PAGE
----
Among the four classics discussed in this book, Marx’s Capital is the only one that was not originally written in English. The first German edition of Capital, Volume I, was published in 1867. The complete work was intended to be divided into four ‘books’ but three volumes. Marx, however, did not complete them in a publishable form during his lifetime. From a mass of handwritten manuscripts, Marx’s close collaborator and friend Friedrich Engels published the ‘books’ II and III in two separate volumes, Volumes II and III of Capital, in 1885 and 1894 respectively. The intended fourth ‘book’ or the third volume was published in 1905–10 by Karl Kautsky. It was entitled Theories of Surplus Value and had three separate volumes of its own. This clearly shows that Marx had intended a much more substantial editing of his manuscripts, which could not be achieved by others. 1 The first volume of Capital deals primarily with ‘the process of production of capital’ and is divided into eight parts: (i) commodities and money; (ii) the transformation of money into capital; (iii) the production of absolute surplus-value; (iv) the production of relative surplus-value; (v) the production of absolute and relative surplus-value; (vi) wages; (vii) the process of accumulation of capital; and (viii) primitive accumulation. And in Marx’s own words:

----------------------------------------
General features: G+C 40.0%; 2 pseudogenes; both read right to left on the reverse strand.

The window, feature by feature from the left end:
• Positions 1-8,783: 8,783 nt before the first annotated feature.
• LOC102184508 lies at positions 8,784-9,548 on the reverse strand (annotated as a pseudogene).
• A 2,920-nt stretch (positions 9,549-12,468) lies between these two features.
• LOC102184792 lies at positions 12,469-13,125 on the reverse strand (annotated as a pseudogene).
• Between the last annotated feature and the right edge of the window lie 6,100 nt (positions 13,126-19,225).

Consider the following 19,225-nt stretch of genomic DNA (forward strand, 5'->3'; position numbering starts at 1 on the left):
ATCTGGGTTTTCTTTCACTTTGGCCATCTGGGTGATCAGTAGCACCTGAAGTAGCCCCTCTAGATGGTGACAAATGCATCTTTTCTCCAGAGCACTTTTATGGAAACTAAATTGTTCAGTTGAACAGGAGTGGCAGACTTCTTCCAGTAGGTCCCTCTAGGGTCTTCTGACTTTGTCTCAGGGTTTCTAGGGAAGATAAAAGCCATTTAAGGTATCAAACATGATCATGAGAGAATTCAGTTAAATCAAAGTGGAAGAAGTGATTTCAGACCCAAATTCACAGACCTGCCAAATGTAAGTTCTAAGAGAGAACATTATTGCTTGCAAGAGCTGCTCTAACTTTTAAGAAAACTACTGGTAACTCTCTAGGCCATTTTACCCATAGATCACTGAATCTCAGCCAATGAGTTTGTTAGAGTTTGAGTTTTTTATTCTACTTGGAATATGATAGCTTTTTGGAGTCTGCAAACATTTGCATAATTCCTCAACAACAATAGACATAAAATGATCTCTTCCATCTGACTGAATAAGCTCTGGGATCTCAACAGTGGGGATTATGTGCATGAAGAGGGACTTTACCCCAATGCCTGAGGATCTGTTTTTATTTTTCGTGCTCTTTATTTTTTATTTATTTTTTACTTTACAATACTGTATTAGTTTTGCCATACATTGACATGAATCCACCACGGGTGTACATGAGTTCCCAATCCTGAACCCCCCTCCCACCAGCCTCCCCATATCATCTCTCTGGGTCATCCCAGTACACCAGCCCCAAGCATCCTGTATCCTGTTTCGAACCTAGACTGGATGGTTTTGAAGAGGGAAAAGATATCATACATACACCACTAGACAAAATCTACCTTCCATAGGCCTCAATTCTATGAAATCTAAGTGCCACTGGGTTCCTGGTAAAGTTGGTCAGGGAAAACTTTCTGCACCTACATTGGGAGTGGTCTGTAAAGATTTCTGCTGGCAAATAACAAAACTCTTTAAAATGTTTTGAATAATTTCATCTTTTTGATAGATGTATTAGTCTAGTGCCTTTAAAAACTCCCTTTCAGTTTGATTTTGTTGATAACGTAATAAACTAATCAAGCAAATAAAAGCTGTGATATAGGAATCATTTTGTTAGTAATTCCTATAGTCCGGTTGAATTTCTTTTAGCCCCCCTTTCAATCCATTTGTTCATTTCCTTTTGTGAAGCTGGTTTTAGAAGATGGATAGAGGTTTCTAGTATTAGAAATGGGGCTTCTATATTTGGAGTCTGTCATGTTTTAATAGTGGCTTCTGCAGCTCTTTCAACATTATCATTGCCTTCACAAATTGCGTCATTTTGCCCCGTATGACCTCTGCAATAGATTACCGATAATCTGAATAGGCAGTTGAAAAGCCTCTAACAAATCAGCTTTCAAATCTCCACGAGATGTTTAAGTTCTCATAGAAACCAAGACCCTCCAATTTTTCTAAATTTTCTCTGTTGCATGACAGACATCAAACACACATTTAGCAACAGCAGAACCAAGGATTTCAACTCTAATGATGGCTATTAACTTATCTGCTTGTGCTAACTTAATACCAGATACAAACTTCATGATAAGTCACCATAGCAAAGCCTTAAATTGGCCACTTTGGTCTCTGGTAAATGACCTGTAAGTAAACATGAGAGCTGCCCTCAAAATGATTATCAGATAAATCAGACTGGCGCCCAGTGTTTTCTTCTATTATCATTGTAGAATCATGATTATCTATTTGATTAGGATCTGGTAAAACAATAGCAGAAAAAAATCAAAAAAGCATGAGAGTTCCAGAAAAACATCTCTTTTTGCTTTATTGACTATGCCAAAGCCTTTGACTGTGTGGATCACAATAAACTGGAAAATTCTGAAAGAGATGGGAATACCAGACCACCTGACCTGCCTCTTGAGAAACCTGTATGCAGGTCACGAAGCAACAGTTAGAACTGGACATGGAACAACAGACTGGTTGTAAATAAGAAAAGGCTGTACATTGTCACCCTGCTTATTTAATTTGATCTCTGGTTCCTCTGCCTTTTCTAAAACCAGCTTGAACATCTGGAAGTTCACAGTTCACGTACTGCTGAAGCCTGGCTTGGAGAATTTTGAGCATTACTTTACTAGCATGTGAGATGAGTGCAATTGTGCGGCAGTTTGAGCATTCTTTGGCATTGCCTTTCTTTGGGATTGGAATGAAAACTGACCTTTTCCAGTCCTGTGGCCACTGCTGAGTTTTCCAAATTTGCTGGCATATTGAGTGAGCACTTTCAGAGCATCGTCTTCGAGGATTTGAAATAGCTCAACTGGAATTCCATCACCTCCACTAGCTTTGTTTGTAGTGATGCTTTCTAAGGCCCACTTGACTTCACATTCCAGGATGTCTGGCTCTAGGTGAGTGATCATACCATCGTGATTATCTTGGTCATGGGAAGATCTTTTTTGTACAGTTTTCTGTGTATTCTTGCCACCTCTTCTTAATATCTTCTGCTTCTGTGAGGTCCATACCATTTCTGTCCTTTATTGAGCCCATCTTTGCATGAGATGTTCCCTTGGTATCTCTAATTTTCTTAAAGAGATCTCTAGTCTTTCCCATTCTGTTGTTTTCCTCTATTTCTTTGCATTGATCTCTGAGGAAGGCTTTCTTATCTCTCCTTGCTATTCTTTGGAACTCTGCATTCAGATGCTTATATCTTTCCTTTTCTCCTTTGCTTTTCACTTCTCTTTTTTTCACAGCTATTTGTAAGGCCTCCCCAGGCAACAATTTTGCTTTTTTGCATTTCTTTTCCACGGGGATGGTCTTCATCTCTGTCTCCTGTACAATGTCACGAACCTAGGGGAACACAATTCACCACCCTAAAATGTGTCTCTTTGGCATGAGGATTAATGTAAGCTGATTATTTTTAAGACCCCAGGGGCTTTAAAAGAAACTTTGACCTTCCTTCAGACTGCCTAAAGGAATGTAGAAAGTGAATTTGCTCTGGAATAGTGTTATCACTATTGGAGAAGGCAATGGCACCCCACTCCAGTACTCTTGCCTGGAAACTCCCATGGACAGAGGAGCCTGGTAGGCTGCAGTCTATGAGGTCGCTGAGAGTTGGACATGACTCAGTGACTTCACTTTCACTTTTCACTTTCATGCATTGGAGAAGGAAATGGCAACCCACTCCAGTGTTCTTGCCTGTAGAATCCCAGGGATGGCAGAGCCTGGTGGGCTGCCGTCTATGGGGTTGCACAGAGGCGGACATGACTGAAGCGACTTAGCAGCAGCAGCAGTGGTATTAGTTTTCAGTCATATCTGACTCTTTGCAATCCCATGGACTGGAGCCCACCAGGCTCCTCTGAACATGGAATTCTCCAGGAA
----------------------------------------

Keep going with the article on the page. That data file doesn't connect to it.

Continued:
The second volume of this work will deal with the process of the circulation of capital (Book II) and the various forms of the process of capital in its totality (Book III), while the third and 150last volume (Book IV) will deal with the history of the theory (Marx 1977).